Canada Fashion Law Blog Debuted by Osgoode Alum, Ashlee Froese

Canada Fashion Law Blog Debuted by Osgoode Alum, Ashlee Froese

Andrew Baker is a JD candidate at McGill University, Faculty of Law.

Ashlee Froese, Osgoode Hall Law School alum of 2006 and IPilogue contributor, has launched, which has garnered immediate attention from both the fashion industry and the legal community, receiving over 500 unique hits in its first three days.

Canada Fashion Law covers the business and legal issues surrounding the fashion industry by not only exploring contemporary legal issues, but also by providing commentary on the existing policy framework of intellectual property within the fashion industry.

In her third post, Froese explains how Canada’s poor performance in the The Office of the United States Trade Representative’s 2011 National Trade Estimate Report on Foreign Trade Barriers presents obstacles for the Canadian fashion industry with regards to US willingness to trade.  She goes on to explain that other countries, such as France and Italy, have specifically drafted domestic intellectual property laws for fashion design, which provide greater legal clarity.  The US is also considering specific protections for the fashion industry as it reforms its copyright law.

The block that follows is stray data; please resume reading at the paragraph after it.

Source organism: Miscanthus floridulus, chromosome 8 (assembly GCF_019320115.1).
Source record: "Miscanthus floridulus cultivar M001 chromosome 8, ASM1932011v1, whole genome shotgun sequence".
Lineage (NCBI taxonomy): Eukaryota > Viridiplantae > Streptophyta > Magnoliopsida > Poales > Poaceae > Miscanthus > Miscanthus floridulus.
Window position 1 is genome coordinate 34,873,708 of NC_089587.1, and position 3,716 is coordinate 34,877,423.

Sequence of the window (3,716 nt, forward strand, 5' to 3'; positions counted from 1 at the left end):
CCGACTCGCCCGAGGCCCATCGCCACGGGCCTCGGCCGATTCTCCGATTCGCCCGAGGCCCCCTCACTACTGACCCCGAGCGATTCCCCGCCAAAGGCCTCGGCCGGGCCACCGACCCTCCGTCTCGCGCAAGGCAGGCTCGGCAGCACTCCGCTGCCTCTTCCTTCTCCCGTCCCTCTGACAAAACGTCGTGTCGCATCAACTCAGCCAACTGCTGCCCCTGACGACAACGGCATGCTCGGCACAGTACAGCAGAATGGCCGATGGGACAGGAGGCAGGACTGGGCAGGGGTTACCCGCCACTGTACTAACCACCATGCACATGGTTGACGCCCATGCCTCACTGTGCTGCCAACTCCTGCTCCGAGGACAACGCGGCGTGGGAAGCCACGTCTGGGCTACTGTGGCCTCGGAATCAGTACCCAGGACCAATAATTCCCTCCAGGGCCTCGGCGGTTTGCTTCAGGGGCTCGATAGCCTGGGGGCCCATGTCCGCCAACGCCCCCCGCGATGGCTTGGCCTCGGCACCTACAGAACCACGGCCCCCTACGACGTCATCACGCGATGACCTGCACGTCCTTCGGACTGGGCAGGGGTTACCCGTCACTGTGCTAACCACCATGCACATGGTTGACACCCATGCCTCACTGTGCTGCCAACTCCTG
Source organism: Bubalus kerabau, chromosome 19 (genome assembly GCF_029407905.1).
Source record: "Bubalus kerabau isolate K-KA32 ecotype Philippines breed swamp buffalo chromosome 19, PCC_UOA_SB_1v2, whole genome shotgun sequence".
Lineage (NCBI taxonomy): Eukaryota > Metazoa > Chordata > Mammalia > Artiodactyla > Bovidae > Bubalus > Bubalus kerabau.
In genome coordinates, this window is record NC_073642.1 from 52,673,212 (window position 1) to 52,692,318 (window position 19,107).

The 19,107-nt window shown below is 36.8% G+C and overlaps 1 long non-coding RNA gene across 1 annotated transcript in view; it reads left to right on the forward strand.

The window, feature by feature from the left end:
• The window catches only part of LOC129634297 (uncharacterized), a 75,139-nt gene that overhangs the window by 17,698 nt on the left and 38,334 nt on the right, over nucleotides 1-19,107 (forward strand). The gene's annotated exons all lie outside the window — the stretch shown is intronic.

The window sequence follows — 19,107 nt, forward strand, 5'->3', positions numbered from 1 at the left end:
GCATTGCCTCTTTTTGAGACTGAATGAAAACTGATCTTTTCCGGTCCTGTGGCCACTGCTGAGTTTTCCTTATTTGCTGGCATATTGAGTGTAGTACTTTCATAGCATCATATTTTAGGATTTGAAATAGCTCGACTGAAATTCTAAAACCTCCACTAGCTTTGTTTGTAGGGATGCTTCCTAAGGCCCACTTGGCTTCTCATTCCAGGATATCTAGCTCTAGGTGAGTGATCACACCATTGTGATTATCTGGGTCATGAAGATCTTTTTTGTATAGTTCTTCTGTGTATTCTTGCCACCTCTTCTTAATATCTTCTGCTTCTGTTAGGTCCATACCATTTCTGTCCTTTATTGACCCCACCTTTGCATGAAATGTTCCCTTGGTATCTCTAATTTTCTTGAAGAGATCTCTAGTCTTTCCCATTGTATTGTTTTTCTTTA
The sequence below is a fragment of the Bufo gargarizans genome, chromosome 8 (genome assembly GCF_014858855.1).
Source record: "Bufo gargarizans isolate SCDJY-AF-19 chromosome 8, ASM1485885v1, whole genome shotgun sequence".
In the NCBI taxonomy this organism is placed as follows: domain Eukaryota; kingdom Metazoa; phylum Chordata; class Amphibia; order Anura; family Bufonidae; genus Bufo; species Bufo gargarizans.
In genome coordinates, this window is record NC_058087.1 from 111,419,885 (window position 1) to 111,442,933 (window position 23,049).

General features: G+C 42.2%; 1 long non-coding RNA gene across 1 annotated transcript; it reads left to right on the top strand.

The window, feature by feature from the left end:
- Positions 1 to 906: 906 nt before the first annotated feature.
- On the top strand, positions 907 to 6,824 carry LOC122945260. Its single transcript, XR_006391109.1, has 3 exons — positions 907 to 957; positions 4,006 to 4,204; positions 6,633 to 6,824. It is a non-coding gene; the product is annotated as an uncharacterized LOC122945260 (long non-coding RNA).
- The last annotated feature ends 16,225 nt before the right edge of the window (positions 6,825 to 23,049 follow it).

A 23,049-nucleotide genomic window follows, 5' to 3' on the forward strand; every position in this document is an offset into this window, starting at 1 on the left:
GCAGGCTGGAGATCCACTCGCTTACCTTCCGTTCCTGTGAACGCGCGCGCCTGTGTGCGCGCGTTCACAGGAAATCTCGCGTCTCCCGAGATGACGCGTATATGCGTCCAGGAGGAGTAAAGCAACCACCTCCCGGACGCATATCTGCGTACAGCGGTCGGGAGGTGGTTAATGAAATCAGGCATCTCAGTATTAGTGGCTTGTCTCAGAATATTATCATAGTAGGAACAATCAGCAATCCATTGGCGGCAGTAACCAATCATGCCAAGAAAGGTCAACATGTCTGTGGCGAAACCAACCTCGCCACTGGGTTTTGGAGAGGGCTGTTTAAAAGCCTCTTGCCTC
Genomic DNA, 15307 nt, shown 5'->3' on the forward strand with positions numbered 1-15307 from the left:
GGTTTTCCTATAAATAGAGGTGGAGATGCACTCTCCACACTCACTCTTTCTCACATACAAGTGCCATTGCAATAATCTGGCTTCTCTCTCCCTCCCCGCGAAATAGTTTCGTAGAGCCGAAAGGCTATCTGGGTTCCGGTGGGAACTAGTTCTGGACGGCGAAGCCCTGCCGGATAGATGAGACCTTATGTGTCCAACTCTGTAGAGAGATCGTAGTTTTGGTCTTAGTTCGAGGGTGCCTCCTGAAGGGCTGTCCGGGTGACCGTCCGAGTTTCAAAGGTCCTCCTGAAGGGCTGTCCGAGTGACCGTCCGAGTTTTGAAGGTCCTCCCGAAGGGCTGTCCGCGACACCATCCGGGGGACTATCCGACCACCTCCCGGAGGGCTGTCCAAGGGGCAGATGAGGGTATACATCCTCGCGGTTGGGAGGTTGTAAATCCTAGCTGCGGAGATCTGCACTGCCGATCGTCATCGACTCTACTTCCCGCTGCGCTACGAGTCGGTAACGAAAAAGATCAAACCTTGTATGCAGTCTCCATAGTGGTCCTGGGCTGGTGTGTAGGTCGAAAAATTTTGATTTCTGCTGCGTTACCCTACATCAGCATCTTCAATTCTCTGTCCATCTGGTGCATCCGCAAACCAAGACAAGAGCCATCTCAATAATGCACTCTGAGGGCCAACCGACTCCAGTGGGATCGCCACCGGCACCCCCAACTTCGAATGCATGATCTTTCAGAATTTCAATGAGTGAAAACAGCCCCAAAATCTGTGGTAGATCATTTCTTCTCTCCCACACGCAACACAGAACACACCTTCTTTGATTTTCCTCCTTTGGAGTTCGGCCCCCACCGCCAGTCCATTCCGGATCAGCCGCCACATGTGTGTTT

Canada Fashion Law has also covered two interesting cases in Canada and the US, respectively.  Froese has reviewed the recent Supreme Court of Canada trademark case, Masterpiece Inc v Alavida Lifestyles Inc. 2011 SCC 27, explaining that the decision demonstrates the usefulness of conducting trade-mark availability searches (the Masterpiece case was also reported on by co-counsel for Masterpiece in the IPilogue).  The blog is also following a pending suit by Christian Louboutin against Yves Saint Laurent for allegedly copying its distinctive red-soled shoe design trade-marked in 2008.

Already, Canada Fashion Law has caught the attention of the legal community with NY State Attorney, Vincent Lotempio, recently interviewing Froese on his blog.  The interview discusses fashion industry-specific policy solutions within the framework of trade-mark law thereby highlighting many of the unique and interesting problems arising at the intersection of fashion and law.